Perfect (Saturday) Shopping in Helsinki, Part I


How to spend perfect shopping day in Helsinki? Well, there are surely many different answers but let me introduce one. This text concentrates on shopping (and bit other things as well) around Punavuori area in Helsinki.

Best way to start shopping day is to have breakfast at Café Ekberg (1 in map). This wonderful Café is situated in Bulevardi 9 (less than one kilometre from Railway station or Stockmann). Since pretty popular breakfast place, it is good to make reservation beforehand. Café Ekberg is also perfect place for afternoon snack in case you have had your breakfast at the hotel.

After breakfast I recommend visiting flea market Hietalahden Kirpputori (pictures above, map 2) which I’ve written before. After checking all tables you probably feel like it is good idea to sit down. For that you find small terrace café in front of Hietalahden Kauppahalli (Old Market Hall). After resting a while I recommend to visit Old Market Hall which is next to flea market, where you can find some Finnish handicrafts, vegetables as well as restaurants.

Walking along Fredrikinkatu is a great choice for shopping – you can find many small shops and boutiques. Here I just mention few, but there are plenty more around! Good starting points are three great clothing stores (map 3) in Fredrikinkatu: Liike, Asuna and 2OR+BYYAT. Addresses for these stores are Fredrikinkatu 35 and around (they are really close to each other so when you find one, you will find the others as well). All these stores represent Finnish design (some international as well). Liike and Asuna have labels from different designers, so you get very wide overview of Finnish contemporary fashion in these stores. My favourite label in Liike is “Miun” – I have so many dresses designed and made by them! Also other labels are very interesting. Since smallish labels, you can be pretty sure others will not have the same outfit than you when buying from these small stores. 2OR+BYYAT is more “international”. Their collection is sold worldwide but the brand is based in Helsinki. I especially like their leather designs.

After lots of cloths it is time for some old books – antiquarian books shop Hagelstam opposite of Liike is really worth for visiting. When you have had enough books continue along Fredrikinkatu – after one block you find tiny Fredrikintori market place (map 4) . This time there were flowers, sometimes there are antiquity furniture or vegetables. Right after Fredrikintori market place you find vintage store Ruuturouva (map 5) – that is fun place to drop by and find some vintage bags, shoes and dresses.


And after all this shopping you need some nutrition for you soul – for that you have to continue walking Fredrikinkatu and turn left to Merimiehenkatu. At the corner of Fredrikinkatu and Merimiehenkatu you find very cute candy store called Roobertin Herkku (map 6). That is a great place to stop by and buy some sweets. With mouth full of candy continue along Merimiehenkatu towards beautiful Johanneksen Kirkko (Johannes Church) (map 7). If doors are open, you may wonder around there, if not, just admire this 19th century church outside.


Still some energy left? Continue to Annankatu. You find old Finnish tableware and other oldish Finnish design from not so fancy antique store at Annankatu 8 (map 8). After popping by continue to the corner of Annankatu and Uudenmaankatu. There you find Formverk (map 9) where you can find nice and handy items for home. After Formverk walk few meters right along Uudenmaankatu and you find Ivana Helsinki, Finnish women cloths designed by Paola Suhonen (map 10). I strongly recommend visit there (also downstairs). I have bought many dresses from there. Next to Ivana there is Punavuoren Peikko which has cute kids clothing offering.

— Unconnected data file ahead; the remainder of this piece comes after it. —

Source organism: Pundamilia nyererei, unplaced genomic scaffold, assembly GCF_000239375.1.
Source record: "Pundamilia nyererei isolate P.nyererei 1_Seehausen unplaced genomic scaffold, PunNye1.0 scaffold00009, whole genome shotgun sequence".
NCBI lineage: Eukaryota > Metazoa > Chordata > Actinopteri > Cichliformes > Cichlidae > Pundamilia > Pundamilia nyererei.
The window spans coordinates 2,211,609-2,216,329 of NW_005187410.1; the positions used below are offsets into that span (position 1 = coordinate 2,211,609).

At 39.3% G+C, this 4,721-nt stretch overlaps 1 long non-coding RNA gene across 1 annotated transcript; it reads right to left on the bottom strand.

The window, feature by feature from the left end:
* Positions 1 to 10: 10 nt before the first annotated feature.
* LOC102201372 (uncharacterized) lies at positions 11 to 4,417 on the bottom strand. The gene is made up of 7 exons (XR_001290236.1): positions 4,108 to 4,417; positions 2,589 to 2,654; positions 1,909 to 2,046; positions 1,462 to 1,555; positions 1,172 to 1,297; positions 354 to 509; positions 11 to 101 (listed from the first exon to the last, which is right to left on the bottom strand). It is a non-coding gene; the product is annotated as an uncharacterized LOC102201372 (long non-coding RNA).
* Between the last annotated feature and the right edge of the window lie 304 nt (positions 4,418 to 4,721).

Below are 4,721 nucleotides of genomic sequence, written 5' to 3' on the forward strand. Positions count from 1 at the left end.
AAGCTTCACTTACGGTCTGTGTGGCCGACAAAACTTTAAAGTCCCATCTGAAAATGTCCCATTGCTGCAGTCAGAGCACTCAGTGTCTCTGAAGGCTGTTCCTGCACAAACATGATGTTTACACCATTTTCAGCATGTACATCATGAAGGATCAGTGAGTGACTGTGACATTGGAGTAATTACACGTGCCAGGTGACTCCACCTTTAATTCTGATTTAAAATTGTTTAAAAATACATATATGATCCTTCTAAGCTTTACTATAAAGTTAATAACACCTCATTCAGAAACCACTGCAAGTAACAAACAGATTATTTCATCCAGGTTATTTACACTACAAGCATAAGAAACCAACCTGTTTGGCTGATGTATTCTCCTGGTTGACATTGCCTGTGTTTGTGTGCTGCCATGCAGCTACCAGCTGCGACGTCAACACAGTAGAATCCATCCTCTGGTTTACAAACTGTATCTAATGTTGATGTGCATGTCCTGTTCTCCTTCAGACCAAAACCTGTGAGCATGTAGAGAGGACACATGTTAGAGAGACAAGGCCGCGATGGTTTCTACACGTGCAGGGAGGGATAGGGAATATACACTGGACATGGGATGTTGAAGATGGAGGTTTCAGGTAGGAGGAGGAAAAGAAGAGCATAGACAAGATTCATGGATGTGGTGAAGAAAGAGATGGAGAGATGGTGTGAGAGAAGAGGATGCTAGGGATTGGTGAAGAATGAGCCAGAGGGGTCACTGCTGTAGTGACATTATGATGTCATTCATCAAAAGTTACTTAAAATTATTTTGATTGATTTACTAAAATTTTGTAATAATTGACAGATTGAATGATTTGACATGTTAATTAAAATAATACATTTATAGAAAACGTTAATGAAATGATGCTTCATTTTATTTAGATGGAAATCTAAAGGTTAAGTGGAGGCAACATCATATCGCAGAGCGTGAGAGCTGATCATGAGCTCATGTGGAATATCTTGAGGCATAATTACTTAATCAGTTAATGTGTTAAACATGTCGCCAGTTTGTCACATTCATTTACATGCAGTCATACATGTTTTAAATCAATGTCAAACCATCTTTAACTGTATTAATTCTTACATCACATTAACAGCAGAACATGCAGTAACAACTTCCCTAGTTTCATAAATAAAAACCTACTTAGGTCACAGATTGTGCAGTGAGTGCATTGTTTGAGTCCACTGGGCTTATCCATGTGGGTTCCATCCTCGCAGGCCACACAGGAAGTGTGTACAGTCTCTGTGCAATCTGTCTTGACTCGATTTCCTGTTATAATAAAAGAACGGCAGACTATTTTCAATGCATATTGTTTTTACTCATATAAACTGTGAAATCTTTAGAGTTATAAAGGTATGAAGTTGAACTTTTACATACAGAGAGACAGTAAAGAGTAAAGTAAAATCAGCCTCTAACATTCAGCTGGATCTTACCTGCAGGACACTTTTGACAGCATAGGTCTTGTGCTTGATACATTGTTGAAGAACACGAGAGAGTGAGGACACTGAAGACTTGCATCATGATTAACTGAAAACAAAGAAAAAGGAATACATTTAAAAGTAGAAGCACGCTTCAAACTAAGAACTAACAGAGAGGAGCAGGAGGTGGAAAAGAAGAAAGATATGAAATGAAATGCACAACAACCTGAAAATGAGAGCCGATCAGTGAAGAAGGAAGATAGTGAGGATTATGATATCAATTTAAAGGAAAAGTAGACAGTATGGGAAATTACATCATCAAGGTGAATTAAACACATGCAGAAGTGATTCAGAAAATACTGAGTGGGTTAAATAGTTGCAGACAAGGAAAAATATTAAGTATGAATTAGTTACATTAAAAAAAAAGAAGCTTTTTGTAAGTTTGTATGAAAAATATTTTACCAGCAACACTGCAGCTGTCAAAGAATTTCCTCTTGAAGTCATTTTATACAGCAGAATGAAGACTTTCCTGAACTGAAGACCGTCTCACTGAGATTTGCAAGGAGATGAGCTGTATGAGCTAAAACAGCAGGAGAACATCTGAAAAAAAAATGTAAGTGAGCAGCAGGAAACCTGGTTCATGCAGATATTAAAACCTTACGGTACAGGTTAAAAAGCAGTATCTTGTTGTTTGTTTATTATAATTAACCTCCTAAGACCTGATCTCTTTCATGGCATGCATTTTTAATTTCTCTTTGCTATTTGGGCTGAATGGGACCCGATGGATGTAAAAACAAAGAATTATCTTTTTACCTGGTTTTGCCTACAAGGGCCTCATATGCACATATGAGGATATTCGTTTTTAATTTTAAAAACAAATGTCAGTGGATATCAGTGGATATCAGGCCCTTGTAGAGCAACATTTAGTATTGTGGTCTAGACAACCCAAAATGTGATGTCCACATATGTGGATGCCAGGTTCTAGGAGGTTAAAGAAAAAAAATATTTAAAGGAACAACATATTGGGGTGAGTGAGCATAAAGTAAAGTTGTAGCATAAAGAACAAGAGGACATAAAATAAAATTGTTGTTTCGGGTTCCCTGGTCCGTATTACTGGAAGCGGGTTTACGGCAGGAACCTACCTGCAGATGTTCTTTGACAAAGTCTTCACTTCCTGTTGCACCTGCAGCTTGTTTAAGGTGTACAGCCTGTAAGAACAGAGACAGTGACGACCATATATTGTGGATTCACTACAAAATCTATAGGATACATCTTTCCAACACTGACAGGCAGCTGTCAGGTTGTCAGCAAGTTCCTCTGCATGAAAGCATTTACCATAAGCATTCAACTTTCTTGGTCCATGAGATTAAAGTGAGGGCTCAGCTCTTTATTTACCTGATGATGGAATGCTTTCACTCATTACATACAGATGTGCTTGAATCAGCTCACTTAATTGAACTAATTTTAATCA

After all shopping, best place to enjoy Helsinki is Ruttopuisto (official name of this park is Vanha Kirkkopuisto) which you find when walking along Annanatu towards north (map 11). However, there might be some Pokemon hunters who will disturb your resting like Marjo wrote earlier


If you are hungry, there are many good restaurants near by, I would recommend Soil which I have written before of something in the corner of Ruttopuisto – for example Gaijin with modern Asian flavors or Italian style Toscanini (both situated in Bulevardi, walk along Bulevardi towards Mannerheimintie and you will find them) are great choices.

And even mainly shopping the whole day you have also seen some of the most beautiful neibourhoods of Helsinki – many great buildings along your way – hope you have noticed also them!




Bookshopping in Helsinki

Soon there’ll be the annual book fair in Helsinki, a humongous event with hundreds of bookshops, publishers and whatnot presenting their best for the tens of thousands of booklovers browsing the offerings and rushing to catch something of the very packed presentation schedule. Pretty much everything’s there from big publishers and literary superstars to tiny one-person workshops and never-heard-ofs. The best bit, for me at least, is the antiquarian bookshop section, where you can basically browse through the best selections of the whole country’s sellers in one go. Conveniently at the same weekend in the same premises there’s something of a wine fair for securing a nice buzz so inspiring for reaching the right mood for some high culture and generous shopping.